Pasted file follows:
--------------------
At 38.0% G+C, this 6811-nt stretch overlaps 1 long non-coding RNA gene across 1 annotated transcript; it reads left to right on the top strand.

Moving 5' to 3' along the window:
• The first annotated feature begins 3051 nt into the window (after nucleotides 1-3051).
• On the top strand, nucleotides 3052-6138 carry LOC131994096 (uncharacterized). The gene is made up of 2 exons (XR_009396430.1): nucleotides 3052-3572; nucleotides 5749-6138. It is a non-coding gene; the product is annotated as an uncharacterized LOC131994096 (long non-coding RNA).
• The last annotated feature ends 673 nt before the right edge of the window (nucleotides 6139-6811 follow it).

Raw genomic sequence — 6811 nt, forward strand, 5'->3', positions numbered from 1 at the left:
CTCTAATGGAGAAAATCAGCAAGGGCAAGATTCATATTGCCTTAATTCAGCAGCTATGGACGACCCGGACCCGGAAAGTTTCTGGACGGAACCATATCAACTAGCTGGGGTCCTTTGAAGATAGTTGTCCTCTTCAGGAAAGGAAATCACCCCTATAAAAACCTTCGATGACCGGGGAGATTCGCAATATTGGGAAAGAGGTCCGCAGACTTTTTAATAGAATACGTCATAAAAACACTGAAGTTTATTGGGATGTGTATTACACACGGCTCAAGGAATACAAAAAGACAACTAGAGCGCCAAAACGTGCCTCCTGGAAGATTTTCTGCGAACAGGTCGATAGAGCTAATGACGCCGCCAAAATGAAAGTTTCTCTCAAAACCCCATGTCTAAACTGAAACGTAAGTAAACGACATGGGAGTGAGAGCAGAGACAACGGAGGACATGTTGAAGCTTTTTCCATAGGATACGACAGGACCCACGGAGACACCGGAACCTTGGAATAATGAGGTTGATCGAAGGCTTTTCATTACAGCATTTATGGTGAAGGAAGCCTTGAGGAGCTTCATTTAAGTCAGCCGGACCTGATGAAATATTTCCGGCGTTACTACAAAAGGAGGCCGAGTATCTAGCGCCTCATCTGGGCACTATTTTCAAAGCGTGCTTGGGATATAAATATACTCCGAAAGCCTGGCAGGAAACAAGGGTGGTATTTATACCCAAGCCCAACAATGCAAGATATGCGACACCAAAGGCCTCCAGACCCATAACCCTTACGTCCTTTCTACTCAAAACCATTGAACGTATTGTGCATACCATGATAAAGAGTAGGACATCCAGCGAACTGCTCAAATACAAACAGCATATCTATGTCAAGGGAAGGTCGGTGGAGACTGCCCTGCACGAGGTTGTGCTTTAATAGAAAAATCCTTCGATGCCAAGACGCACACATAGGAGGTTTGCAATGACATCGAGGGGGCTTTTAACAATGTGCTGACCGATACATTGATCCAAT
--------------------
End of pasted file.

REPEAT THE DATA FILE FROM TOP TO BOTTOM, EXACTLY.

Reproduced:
At 38.0% G+C, this 6811-nt stretch overlaps 1 long non-coding RNA gene across 1 annotated transcript; it reads left to right on the top strand.

Moving 5' to 3' along the window:
• The first annotated feature begins 3051 nt into the window (after nucleotides 1-3051).
• On the top strand, nucleotides 3052-6138 carry LOC131994096 (uncharacterized). The gene is made up of 2 exons (XR_009396430.1): nucleotides 3052-3572; nucleotides 5749-6138. It is a non-coding gene; the product is annotated as an uncharacterized LOC131994096 (long non-coding RNA).
• The last annotated feature ends 673 nt before the right edge of the window (nucleotides 6139-6811 follow it).

Raw genomic sequence — 6811 nt, forward strand, 5'->3', positions numbered from 1 at the left:
CTCTAATGGAGAAAATCAGCAAGGGCAAGATTCATATTGCCTTAATTCAGCAGCTATGGACGACCCGGACCCGGAAAGTTTCTGGACGGAACCATATCAACTAGCTGGGGTCCTTTGAAGATAGTTGTCCTCTTCAGGAAAGGAAATCACCCCTATAAAAACCTTCGATGACCGGGGAGATTCGCAATATTGGGAAAGAGGTCCGCAGACTTTTTAATAGAATACGTCATAAAAACACTGAAGTTTATTGGGATGTGTATTACACACGGCTCAAGGAATACAAAAAGACAACTAGAGCGCCAAAACGTGCCTCCTGGAAGATTTTCTGCGAACAGGTCGATAGAGCTAATGACGCCGCCAAAATGAAAGTTTCTCTCAAAACCCCATGTCTAAACTGAAACGTAAGTAAACGACATGGGAGTGAGAGCAGAGACAACGGAGGACATGTTGAAGCTTTTTCCATAGGATACGACAGGACCCACGGAGACACCGGAACCTTGGAATAATGAGGTTGATCGAAGGCTTTTCATTACAGCATTTATGGTGAAGGAAGCCTTGAGGAGCTTCATTTAAGTCAGCCGGACCTGATGAAATATTTCCGGCGTTACTACAAAAGGAGGCCGAGTATCTAGCGCCTCATCTGGGCACTATTTTCAAAGCGTGCTTGGGATATAAATATACTCCGAAAGCCTGGCAGGAAACAAGGGTGGTATTTATACCCAAGCCCAACAATGCAAGATATGCGACACCAAAGGCCTCCAGACCCATAACCCTTACGTCCTTTCTACTCAAAACCATTGAACGTATTGTGCATACCATGATAAAGAGTAGGACATCCAGCGAACTGCTCAAATACAAACAGCATATCTATGTCAAGGGAAGGTCGGTGGAGACTGCCCTGCACGAGGTTGTGCTTTAATAGAAAAATCCTTCGATGCCAAGACGCACACATAGGAGGTTTGCAATGACATCGAGGGGGCTTTTAACAATGTGCTGACCGATACATTGATCCAAT